As we’re sure you know by now, First Thursday’s is an event that takes place at the beginning of every month, stretching between two of South Africa’s major capitals; Johannesburg and Cape Town. The event aims to bring a multitude of artists, galleries and audiences together, creating a platform for artistic and cultural discussion. Due to the scope of the event it is almost impossible to be able to see and do everything, so here’s a list of exhibitions that ART AFRICA is the most excited about!
Zemba Luzamba, ‘It is What it is’
The title for this exhibition, ‘It is What it is’, brings to mind a certain degree of fatalistic sentimentality; once something exists, it exists. What can you do?
Zemba Luzamba was born and grew up in Lubumbashi, DRC during the 1970s. After finishing school he moved to Zambia to further his studies at the Evelyn Hone College of applied art and commerce. Due to rampant civil war back home, the artist decided to migrate to South Africa, where he has lived and produced art since 2000.
Luzamba’s paintings portray people. Who these people are, where they come from, and why they are there is unclear. Through composition, colour and an in-depth understanding of body language the personas appear to be continually engaging something that is never present but alluded to, leaving the viewer to question what ‘it’ actually is.
Location: 67 Loop Street
Catherine Ocholla’s ‘Barfly’
Following up on the success of her previous exhibition at WorldArt, ‘The Trip’ (October 2014), Cape Town based artist Catherine Ocholla has spent a large proportion of her time capturing the characters and moments of happy hours across bars around Cape Town.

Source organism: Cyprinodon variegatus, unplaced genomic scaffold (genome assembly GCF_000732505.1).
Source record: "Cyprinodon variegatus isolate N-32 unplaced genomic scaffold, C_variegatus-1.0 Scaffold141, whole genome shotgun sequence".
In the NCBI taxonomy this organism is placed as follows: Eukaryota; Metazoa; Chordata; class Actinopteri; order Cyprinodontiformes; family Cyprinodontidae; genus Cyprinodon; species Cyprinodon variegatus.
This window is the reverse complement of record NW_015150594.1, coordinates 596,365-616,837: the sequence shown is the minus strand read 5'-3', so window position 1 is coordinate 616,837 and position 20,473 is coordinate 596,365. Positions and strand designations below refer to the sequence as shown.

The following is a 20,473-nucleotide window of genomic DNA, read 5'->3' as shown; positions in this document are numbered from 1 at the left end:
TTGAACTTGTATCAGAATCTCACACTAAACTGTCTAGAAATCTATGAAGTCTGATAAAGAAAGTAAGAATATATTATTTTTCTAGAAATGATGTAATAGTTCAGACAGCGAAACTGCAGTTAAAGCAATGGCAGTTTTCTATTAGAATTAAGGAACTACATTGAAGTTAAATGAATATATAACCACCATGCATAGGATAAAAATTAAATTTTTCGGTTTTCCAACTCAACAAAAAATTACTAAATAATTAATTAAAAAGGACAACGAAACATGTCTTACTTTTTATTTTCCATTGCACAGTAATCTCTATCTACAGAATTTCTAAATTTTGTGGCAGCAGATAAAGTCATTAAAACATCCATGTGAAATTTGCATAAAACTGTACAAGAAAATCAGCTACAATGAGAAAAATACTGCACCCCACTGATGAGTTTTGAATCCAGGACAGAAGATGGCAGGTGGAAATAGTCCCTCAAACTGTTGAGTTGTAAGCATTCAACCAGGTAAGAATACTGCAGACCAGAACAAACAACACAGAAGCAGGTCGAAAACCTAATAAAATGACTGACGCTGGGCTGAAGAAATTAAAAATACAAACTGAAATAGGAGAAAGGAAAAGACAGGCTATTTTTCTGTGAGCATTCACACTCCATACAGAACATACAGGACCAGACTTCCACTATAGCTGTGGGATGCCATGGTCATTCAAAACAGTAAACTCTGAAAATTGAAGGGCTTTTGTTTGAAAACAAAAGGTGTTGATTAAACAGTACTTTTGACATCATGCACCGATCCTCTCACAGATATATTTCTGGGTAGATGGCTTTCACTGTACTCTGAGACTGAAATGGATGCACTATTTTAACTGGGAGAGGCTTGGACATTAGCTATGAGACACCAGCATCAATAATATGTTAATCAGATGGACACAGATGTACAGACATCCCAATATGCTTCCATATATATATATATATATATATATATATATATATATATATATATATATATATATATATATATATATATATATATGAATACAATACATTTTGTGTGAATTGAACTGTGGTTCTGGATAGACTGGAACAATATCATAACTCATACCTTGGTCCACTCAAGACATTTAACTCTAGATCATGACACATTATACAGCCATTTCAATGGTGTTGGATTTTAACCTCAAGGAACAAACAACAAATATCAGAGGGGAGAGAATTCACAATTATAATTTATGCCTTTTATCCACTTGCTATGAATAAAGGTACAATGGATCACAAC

IN 2014 Ocholla’s paintings depicted a series of transitory moments drawn from night-time TV series stills. Divorced of any narrative, these images placed the viewer in a permanent position of being ‘in-between’, neither here nor there: “To the viewer, I may be documenting movement and interaction. But in reality there is no travel. Contrasts, incidental backgrounds and accidental arrangements take the viewer on a different journey” says Ocholla.
The title for her new body of work, ’Barfly’, is a reference to Barbet Schroeder’s 1987 biography on the life of poet Charles Bukowski. At face value these images function like portraits. What is striking about them is the artists ability to once more distance the viewer from the subject, allowing one to stop and stare, to be the fly on the wall.
“I tried to isolate random moments in public areas with the potential to take the viewer absolutely anywhere, the beauty being that each viewer will find a different story when looking at the same painting,” says Ocholla.
Location: 54 Church Street
3. Gallery MOMO:
Gallery MOMO will be opening their doors this evening with a diverse range of film and performance. As these mediums continue to grow, ’Demo Tape’ provides an indication of the poetic efficacy of film as a nuanced and powerful tool for expression.
The films will be screened throughout the galleries various rooms with works by Kurt Orderson, Christine Cronje, Amirah Tajdin, Roger Ballen and Maurice Mbikayi, as well as Francois Knoetze’s performance of Cape Mongo.
Dealing with issues of waste, materialism, obsession, gentrification, cultural prejudice, and exploitation, this collection of work is sure to generate a large amount of interest over the course of the exhibition.